You are here: Home » Institute » In Memoriam

In Memoriam

On the death of Wolfgang Roether

We mourn the loss of Wolfgang Roether, who passed away on June 17, 2022, at the age of 86. With him, we have lost a pioneer and extremely committed advocate for the field of environmental physics. Wolfgang Roether studied physics at the University of Heidelberg, where he received his diploma in physics in 1961, his doctorate in 1967, and his habilitation in 1972. Throughout his research career, Wolfgang led and participated in many international scientific collaborations. Early examples of this involvement include his research stays from 1967 to 1968 at the Council for Scientific and Industrial Research, CSIRO, in Pretoria, South Africa, and from 1972 to 1974 at the Lamont-Doherty Earth Observatory at Columbia University, New York, USA. In 1975, he was appointed to a professorship at the newly founded Institute for Environmental Physics at the University of Heidelberg. Wolfgang Roether's contributions to environmental physics focused on understanding the distribution of trace substances in the ocean and the information they provide about its circulation and water mass distribution. He used a variety of different trace substances for this purpose, for example the isotopes tritium, 3He, radioactive carbon 14C, kryton, 85Kr, strontium, 90Sr, chlorofluorocarbons (CFCs), Argon, 39Ar or Radon 226Ra. In order to measure these trace substances at suitably high resolution, he also contributed significantly to the development of new measurement methods and thereby improved our understanding of the input of trace substances to the ocean. His early studies on the input of tritium to groundwater and the measurement of tritium in old wine supported this work. He also made fundamental contributions to the experimental determination of the exchange rates of gases such as CO2. To this end, he developed a new method for measuring the 222Rn deficit in the surface layer of the oceans. This enabled its gas exchange rate to be determined.

After a stay as a visiting professor at the Christian-Albrechts-Universität zu Kiel, he was appointed to a professorship at the University of Bremen in 1987. By now he was considered a recognized pioneer in tracer oceanography, constantly enriching his research with new methods and applying them to new problems such as the circulation in the Mediterranean Sea and its variability. In addition to the Mediterranean, his work also covered the Atlantic, the Arctic, the Pacific and the Southern Oceans. He thus played a significant role in the study of global ocean circulation. An overarching and unifying concept driving Wolfgang Roether's research has been that the ocean is a subsystem of the environment. This led to the applications of his measurements to climate research and to an improved understanding of deep circulation in dynamical circulation models of the ocean. Here, the Mediterranean Sea serves as a model for climate-induced changes in oceanic circulation.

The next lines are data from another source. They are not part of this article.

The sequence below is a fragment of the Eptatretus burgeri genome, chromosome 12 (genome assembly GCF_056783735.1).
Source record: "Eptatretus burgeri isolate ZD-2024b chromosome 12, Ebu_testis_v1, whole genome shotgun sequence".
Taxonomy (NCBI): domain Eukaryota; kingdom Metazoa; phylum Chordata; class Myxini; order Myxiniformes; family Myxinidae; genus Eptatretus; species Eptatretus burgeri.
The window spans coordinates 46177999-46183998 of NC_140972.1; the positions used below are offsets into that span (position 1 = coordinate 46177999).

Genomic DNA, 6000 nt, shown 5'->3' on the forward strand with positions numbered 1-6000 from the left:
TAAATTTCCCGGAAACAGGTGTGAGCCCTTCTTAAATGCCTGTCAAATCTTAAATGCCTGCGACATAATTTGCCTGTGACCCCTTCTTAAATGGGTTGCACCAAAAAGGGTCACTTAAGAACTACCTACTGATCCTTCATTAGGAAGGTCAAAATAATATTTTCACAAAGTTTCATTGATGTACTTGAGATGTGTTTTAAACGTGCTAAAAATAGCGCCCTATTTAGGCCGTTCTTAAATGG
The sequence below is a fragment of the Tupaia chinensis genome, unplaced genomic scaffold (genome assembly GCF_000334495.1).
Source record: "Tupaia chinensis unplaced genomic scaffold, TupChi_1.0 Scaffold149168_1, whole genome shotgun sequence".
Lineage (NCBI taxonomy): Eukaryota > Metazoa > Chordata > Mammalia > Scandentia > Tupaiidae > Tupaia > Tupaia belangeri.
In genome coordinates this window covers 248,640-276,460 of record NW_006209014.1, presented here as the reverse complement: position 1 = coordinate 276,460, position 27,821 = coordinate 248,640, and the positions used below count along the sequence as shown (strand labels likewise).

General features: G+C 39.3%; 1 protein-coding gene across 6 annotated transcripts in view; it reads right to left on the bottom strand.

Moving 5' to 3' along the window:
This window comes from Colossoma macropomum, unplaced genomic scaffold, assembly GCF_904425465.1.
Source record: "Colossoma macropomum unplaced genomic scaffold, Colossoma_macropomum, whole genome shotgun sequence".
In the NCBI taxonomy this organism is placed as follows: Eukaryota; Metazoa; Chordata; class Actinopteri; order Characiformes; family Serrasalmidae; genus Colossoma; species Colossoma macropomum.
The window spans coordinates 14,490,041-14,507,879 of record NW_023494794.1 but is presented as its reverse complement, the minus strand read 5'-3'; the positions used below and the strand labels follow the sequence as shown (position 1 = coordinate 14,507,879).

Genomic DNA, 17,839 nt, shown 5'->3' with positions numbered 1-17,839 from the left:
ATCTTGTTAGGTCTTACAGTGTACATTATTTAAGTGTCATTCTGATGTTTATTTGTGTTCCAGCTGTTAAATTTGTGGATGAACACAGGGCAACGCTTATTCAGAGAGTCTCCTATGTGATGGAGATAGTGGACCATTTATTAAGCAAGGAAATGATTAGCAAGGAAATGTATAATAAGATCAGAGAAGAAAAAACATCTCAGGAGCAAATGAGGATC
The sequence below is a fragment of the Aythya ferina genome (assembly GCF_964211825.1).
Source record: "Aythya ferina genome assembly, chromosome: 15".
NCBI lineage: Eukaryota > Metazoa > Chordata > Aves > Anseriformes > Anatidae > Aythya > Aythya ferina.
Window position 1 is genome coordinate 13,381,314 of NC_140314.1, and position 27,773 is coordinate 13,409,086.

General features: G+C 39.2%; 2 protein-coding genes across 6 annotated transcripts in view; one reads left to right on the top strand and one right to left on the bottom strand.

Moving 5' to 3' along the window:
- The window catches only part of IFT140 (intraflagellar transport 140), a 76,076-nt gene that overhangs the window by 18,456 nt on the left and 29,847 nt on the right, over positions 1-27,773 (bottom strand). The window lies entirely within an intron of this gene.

Wolfgang Roether deserves great credit for establishing environmental physics as a branch of applied physics. Already in Heidelberg, he contributed significantly to the development of this new field of physics. In Bremen, he played a major role in shaping the Institute for Environmental Physics, which was founded in 1993. As a very dedicated spokesman, he represented this until his retirement in 2000. In particular, he was the driving force behind the founding of the Environmental Physics Association of the German Physical Society in 1998 and acted as its spokesperson until 2003. For this commitment, he received the DPG Medal of honor in 2017. Wolfgang was not only an excellent scientist, but also an outstanding mentor to his many graduate students and postdoctoral fellows, as well as a highly respected colleague. He was also an outstanding musician and an important member of the Bessel Kollegium, a group of physics professors who provided musical accompaniment at events in Department 1 of the University of Bremen. With the death of Wolfgang Roether, the research field of environmental physics has lost a pioneer of tracer-oceanography, an outstanding researcher and university teacher, and a respected colleague. On July 27, 2022, Wolfgang made his final voyage and was buried at sea. We express our regret and deepest condolences to his family and the bereaved families.

Werner Aeschbach and Ulrich Platt, Institute for Environmental Physics, U Heidelberg; John P.Burrows, Justus Notholt, Monika Rhein and Klaus Künzi, Institute for Environmental Physics, UBremen; Christian von Savigny, Environmental Physics, U Greifswald; Peter Schlosser, Vice Presidentand Vice Provost of Global Futures, Arizona State University